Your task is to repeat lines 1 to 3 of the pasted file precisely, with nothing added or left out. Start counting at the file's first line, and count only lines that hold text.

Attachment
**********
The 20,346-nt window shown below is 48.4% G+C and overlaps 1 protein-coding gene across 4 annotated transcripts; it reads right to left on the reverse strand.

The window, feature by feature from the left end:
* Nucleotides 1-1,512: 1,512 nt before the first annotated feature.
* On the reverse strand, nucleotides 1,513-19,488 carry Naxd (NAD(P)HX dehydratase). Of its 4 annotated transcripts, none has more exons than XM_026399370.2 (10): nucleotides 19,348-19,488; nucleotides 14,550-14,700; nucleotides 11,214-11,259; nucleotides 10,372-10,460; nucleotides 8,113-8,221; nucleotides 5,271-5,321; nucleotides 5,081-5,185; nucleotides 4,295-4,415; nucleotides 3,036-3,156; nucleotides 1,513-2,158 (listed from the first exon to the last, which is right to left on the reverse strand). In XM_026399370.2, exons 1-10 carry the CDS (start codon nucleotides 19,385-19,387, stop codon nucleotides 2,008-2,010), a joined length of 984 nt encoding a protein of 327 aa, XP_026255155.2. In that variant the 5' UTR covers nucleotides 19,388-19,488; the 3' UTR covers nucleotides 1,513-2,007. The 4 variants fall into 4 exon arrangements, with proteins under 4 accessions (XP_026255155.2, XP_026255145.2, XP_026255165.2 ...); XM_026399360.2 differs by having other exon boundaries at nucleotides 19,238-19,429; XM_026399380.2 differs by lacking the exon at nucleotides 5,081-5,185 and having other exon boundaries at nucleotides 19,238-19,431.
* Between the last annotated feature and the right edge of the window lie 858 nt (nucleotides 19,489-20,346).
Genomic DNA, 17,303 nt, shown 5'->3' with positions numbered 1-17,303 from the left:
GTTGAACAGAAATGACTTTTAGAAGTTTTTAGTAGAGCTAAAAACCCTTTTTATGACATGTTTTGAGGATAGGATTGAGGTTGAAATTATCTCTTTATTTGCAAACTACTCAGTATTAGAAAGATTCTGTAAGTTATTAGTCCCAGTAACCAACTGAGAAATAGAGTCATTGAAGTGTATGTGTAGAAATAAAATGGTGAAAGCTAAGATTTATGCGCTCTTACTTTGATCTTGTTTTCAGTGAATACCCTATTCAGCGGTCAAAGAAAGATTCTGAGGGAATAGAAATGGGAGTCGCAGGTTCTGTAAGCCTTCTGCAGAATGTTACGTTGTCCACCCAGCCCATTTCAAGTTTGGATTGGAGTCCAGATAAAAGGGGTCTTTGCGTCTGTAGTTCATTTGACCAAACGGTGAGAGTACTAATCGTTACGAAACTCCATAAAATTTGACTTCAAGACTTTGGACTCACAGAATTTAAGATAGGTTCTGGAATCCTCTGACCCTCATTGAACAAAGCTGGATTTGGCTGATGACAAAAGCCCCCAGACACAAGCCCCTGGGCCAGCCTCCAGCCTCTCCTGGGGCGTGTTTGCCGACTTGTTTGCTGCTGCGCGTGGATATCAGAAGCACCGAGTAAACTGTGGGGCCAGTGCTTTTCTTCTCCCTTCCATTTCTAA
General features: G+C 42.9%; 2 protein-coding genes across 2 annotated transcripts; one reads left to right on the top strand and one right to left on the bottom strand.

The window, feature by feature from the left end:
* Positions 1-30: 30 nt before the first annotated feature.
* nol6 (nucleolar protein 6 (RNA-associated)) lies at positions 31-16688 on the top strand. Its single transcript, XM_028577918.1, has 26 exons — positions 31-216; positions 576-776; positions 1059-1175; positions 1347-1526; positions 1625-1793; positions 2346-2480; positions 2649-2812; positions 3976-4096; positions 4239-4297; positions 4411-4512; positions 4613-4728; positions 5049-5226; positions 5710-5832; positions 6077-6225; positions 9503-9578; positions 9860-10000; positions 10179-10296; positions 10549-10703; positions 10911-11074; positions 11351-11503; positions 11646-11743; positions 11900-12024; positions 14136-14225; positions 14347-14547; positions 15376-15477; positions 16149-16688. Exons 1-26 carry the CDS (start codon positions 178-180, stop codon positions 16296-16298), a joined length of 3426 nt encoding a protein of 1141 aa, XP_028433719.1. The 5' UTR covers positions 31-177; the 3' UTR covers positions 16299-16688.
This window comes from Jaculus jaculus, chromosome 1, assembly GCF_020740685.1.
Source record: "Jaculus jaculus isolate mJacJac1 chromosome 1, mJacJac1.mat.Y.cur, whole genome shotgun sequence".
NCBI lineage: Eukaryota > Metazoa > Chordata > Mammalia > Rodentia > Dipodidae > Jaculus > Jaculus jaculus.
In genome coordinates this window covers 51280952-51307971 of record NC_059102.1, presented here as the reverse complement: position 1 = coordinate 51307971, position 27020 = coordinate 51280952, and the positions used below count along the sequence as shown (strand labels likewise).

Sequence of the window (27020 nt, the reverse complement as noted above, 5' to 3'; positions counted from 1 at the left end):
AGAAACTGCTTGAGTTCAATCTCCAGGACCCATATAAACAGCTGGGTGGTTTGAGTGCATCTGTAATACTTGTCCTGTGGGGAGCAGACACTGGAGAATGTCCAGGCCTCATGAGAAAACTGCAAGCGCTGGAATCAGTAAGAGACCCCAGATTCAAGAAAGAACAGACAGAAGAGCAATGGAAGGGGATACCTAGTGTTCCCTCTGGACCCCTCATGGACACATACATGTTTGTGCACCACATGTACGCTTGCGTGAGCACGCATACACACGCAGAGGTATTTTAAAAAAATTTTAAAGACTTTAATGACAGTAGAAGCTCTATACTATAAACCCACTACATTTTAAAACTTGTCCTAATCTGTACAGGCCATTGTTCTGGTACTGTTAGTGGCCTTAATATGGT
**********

The 20,346-nt window shown below is 48.4% G+C and overlaps 1 protein-coding gene across 4 annotated transcripts; it reads right to left on the reverse strand.

The window, feature by feature from the left end:
* Nucleotides 1-1,512: 1,512 nt before the first annotated feature.